An illustration of the Lunar surface. Depositphotos.

Novel Moon Mineral Found by China Could Sustain Human Energy for 10,000 Years

The newly discovered material, dubbed Changesite-(Y) contains helium-3. There are around 1.1 million metric tons of helium-3 on the lunar surface, enough to sustain human energy for at least a 10,000-year period.

As part of its effort to rival the US in space exploration, China is planning three unmanned missions to the Moon over the next ten years. Liu Jizhong, an official with the China Lunar Exploration and Space Program Center, said the National Space Administration had approved the launch of three orbiters to the Moon under the Chang’e lunar program. In addition, Chinese scientists announced they had found a new lunar mineral, using samples returned by the Chang’e-5 mission just a day earlier.

According to state-run news outlet Xinhua, the newly discovered material, dubbed Changesite-(Y), is a colorless, transparent columnar crystal. However, as it turns out, this material is of significant interest since it is believed to contain helium-3, an isotype that’s been suggested as a novel energy source.

Recently, science fiction and fact have argued about how the Moon can be harnessed to produce clean and efficient energy. While Earth’s magnetic field protects it from solar wind blasts, the Moon has been bombarded with large amounts of Helium-3. Since it is not radioactive and produces no dangerous waste products, this isotope may provide safer nuclear energy in fusion reactors. It is estimated that there are at least 1.1 million metric tons of helium-3 on the lunar surface, enough to sustain human energy for at least a 10,000-year period.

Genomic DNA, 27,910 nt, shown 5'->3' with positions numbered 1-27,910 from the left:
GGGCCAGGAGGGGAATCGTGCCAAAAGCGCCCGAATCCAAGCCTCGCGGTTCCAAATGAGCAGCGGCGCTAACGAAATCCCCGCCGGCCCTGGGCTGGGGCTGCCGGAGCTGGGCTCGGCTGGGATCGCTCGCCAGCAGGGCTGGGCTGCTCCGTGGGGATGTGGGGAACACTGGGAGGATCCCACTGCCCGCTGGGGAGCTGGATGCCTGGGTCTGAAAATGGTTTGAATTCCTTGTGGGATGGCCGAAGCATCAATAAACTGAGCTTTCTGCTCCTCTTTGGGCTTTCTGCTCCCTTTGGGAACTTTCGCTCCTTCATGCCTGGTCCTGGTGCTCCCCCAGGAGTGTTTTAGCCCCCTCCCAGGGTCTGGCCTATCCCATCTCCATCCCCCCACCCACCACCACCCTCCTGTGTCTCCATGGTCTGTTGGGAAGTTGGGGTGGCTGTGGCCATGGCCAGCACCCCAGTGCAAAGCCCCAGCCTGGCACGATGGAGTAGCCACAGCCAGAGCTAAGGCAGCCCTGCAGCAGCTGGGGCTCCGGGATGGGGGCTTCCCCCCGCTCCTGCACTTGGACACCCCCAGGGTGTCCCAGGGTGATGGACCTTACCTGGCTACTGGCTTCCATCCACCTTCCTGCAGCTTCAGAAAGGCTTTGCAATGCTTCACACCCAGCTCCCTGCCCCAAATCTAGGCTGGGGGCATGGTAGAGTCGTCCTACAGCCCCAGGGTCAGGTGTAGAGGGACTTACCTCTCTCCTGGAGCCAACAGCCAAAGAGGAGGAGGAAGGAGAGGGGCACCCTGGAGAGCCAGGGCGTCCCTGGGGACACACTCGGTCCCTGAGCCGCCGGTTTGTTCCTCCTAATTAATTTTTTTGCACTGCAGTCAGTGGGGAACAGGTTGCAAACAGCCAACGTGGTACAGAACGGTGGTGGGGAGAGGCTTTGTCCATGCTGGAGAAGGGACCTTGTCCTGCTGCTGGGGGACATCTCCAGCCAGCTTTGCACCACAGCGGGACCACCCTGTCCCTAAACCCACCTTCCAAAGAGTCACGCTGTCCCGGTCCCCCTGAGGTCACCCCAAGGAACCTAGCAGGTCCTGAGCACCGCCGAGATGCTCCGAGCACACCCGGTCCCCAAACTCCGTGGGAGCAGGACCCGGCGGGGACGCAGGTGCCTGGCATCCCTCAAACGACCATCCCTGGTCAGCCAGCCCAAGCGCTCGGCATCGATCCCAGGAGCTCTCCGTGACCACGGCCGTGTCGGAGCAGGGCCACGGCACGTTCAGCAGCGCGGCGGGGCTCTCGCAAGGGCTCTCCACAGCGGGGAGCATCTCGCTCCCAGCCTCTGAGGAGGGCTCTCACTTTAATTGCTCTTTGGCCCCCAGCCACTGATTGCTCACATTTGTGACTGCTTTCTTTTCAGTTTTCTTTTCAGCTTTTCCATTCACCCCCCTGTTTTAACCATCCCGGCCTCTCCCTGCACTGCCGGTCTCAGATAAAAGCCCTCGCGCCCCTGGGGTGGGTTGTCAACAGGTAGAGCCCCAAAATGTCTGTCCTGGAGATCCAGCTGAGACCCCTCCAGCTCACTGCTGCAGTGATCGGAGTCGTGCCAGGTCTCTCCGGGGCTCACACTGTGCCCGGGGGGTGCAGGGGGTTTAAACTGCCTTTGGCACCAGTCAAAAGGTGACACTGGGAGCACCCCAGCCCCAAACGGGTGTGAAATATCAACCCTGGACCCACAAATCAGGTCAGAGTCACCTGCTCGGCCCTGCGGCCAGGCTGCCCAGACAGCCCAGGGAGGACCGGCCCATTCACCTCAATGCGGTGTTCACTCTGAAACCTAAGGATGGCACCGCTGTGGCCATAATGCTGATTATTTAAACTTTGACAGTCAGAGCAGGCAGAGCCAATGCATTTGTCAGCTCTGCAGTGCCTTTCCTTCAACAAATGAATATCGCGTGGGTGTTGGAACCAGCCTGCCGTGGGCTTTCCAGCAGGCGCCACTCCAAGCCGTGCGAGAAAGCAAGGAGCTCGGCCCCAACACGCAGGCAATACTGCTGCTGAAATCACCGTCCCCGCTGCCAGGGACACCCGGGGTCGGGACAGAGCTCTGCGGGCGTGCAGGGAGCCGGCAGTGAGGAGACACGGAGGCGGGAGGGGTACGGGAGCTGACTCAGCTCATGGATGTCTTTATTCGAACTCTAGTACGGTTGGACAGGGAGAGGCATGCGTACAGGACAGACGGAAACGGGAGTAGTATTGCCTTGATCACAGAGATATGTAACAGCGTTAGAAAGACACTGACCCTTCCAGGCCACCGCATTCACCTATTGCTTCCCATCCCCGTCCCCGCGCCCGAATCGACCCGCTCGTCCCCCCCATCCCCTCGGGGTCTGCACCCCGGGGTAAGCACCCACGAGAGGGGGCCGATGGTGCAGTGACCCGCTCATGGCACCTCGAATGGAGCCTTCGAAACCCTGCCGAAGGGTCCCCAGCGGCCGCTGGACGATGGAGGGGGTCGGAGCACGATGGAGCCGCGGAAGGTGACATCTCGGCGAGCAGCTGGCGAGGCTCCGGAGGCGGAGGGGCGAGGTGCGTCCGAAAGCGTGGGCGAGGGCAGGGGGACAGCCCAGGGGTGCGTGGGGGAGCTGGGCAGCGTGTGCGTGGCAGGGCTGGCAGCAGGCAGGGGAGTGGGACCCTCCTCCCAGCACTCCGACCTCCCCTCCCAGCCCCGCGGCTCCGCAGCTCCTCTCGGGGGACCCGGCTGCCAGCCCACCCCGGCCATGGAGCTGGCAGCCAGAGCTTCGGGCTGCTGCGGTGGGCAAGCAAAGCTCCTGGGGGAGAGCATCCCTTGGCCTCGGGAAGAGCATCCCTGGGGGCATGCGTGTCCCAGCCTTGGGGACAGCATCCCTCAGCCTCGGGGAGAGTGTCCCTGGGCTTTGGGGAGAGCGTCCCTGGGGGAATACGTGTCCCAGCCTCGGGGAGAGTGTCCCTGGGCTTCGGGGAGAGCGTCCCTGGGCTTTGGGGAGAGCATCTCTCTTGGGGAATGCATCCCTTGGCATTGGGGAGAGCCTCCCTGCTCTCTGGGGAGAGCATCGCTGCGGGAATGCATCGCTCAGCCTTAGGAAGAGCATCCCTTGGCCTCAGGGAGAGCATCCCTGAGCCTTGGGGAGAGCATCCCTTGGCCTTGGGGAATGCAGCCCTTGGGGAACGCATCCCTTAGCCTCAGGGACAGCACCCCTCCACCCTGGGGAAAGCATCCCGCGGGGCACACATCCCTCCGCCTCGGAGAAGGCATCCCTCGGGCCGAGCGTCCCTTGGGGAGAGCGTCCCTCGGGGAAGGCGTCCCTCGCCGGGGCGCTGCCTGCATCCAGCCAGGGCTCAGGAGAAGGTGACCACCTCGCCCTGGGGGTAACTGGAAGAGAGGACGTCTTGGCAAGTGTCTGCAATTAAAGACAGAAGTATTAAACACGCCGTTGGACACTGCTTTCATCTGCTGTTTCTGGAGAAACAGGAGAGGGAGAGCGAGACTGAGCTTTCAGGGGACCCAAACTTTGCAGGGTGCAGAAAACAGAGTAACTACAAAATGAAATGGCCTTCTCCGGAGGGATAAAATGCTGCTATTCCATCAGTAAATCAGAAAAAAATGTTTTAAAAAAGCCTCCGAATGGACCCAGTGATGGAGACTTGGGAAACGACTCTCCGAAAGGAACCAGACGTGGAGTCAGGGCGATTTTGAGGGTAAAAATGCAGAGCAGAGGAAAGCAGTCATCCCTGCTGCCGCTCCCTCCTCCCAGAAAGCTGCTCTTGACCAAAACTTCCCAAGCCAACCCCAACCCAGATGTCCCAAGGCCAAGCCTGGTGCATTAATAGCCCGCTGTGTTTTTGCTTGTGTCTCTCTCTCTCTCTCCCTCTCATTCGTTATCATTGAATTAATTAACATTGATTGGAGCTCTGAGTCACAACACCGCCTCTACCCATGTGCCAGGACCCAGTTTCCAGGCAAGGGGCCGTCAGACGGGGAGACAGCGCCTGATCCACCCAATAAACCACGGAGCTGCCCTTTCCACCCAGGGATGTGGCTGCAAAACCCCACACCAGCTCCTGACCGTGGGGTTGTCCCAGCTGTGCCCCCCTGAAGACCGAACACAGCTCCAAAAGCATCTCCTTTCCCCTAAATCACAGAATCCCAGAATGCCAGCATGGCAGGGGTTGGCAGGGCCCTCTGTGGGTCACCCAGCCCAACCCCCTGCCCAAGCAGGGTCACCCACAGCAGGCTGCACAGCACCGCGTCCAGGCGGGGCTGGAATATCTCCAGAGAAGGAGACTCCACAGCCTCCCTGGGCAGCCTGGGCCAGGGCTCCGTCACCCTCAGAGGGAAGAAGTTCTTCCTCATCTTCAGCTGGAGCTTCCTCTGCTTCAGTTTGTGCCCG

Over the last few years, China has set its sights on Mars, sent probes to the Moon, built its own space station, and ramped up its ambitions in space, putting it in direct competition with the US. Currently, NASA has a rover on Mars and plans to send astronauts back to the Moon as soon as possible. A future source of tension is expected to be space mining, with both countries eyeing the Moon’s minerals.

After the US’s first mission back to the Moon in fifty years, Artemis I, has been delayed, the two sides have been trading jabs. As NASA Administrator Bill Nelson points out, China has allegedly stolen space-related technology, and space debris has been a source of criticism for the country. Three years after establishing its lunar exploration program in 2004, China launched its first spacecraft. The Chang’e program, named after the Chinese moon goddess, has recently been collecting moon samples. Scientists believe the Moon’s South Pole is the best place to search for water, so Chang’e-7 will target that area. There is also a NASA mission targeting that area of the Moon.

The Chinese government hopes to build a moon-based international research station in the future, Liu said on Saturday. According to NASA’s website, the last Apollo 17 mission was almost fifty years ago, and the US remains the only country to send astronauts to the Moon. In July 1969, the US Apollo 11 mission returned 49 pounds (22 kilograms) of moon samples back to Earth for the first time.


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Written by Ivan Petricevic

I've been writing passionately about ancient civilizations, history, alien life, and various other subjects for more than eight years. You may have seen me appear on Discovery Channel's What On Earth series, History Channel's Ancient Aliens, and Gaia's Ancient Civilizations among others.

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